If you share a file from your own OneDrive rather than sharing your file directly, Teams makes a new copy of it in the root of your personal OneDrive and shares that. This means that, while you will see any changes people make to the community file, your original file in OneDrive won’t get updated with those changes. This avoids what could be complicated issues of managing permissions as people enter and leave a community, so it’s probably the right choice here, but it’s something to be aware of.
Most businesses will want the management options that come with the commercial versions of Teams, Office and OneDrive. But if you’re working with a small group of people, and you want an easy way to share, talk about and collaborate on files that doesn’t end up with lots of different copies of the file the way email does, Microsoft Teams Communities is worth trying out.
Curated connections through Microsoft Teams Communities
There are a lot of community tools that the people personal Microsoft Teams is aimed at are using and, like enterprise Teams, personal Teams will start integrating those into Communities. The first of those will be SignUpGenius, a service that replaces paper signup sheets or email chains for small businesses and volunteer groups: Next year, you’ll be able to add a signup option to a Microsoft Teams community to organize more structured things like carpooling to work or who’s bringing what to the company picnic.
Microsoft says it will add more integrations in the future, and there are other Microsoft services that would make sense here, like Microsoft Bookings for arranging appointments or the personal version of Microsoft Lists or PowerApps Cards that let you make microapps for entering information like a customized voting or rating screen.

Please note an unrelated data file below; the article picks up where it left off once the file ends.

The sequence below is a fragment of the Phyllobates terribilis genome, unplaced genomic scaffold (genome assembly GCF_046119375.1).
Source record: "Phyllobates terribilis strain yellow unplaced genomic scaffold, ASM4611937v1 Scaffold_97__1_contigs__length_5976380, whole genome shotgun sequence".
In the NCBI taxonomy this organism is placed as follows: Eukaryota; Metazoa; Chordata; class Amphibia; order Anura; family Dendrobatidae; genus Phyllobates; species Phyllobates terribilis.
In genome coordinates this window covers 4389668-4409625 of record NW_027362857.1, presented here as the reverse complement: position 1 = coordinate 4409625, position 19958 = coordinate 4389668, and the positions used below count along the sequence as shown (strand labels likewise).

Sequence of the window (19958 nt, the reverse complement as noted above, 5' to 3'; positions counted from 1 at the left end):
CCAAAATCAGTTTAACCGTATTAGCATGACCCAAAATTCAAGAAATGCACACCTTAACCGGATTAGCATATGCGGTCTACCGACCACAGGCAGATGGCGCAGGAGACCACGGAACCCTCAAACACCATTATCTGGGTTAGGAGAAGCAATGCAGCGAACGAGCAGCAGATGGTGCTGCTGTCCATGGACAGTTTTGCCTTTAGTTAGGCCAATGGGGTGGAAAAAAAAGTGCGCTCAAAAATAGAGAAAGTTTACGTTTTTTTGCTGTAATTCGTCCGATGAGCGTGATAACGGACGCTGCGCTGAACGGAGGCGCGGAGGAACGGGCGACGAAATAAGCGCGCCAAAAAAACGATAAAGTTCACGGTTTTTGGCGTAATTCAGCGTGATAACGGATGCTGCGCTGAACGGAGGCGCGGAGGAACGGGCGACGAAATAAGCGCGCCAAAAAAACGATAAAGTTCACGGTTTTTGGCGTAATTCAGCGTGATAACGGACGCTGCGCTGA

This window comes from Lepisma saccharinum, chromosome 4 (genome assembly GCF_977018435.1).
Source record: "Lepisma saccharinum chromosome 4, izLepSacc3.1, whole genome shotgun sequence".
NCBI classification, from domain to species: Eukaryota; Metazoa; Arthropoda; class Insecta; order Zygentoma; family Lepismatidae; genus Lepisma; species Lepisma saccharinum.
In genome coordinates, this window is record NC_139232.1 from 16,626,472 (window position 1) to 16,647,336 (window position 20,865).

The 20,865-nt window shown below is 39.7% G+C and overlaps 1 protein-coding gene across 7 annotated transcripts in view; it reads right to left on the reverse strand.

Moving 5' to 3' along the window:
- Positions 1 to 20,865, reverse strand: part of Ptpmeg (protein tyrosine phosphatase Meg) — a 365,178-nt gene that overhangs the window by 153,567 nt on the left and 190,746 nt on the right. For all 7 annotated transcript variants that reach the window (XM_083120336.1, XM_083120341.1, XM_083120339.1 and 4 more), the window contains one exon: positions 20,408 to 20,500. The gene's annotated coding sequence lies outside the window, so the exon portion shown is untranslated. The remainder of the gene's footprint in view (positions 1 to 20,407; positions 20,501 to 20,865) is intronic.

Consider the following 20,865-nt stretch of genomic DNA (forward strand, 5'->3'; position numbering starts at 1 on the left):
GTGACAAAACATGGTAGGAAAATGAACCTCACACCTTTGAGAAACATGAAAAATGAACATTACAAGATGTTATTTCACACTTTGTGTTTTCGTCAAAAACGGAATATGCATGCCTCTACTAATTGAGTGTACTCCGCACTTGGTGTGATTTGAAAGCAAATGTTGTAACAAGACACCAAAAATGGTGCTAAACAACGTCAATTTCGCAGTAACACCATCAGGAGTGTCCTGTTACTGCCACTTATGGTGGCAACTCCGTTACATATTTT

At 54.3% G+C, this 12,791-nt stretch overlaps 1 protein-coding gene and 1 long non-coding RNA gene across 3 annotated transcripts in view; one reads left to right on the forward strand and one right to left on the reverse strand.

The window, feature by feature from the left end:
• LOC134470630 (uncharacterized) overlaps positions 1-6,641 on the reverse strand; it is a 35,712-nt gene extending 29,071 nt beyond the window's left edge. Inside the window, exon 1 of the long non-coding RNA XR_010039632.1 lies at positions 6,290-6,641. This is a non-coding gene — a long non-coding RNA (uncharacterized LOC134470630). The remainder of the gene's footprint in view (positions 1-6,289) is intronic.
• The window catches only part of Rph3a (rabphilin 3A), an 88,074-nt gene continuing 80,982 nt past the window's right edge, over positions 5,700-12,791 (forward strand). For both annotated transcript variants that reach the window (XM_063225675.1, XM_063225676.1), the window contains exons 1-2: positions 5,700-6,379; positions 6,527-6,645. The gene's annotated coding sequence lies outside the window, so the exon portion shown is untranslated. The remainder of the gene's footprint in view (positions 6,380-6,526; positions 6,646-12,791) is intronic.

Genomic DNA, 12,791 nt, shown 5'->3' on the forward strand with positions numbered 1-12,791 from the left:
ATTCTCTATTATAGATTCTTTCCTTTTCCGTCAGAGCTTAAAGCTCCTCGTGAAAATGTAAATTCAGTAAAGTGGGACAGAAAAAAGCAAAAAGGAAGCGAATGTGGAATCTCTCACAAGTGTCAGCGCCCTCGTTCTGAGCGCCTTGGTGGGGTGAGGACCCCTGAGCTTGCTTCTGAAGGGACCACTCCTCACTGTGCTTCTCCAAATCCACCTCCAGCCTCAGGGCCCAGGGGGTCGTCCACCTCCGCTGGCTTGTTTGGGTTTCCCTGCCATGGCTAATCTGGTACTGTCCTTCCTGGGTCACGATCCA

And all this information will stay in a group environment that you control, with more management and moderation options than you’d have with Discord, Facebook or even Microsoft’s own GroupMe group chat service.
“Community owners have the ability to manage settings, set community guidelines, and add or remove participants and posts,” a Microsoft spokesperson told TechRepublic. “Additionally, community owners can add new events or meetings to your community calendar, invite guests, track attendance, and follow up with attendees through direct private chats.”
You have an invitation to join a community: it’s up to the community owner whether they are the only person who can send invites – which can be a link to click or a QR code to scan – or if people who have already joined can invite their friends. Community owners can invite people directly using their email address or phone number, which makes it harder to spam people with invitations they’re not interested in, or remove someone who’s disruptive. If you’re using the community to share information with subscribers, students, employees or another kind of group that naturally changes over time, you can remove people who no longer qualify.
Anyone can edit their own messages to update details that change (or fix the annoying typo you see right after you press send) or delete them; community owners can also delete messages posted by community members if they’re off topic or unhelpful – or just clean up the discussions about planning an event or dealing with a problem once it’s all over.
There’s also an option to report concerning content directly to Microsoft, which should give businesses the confidence that using Teams won’t expose employees or customers to anything distressing.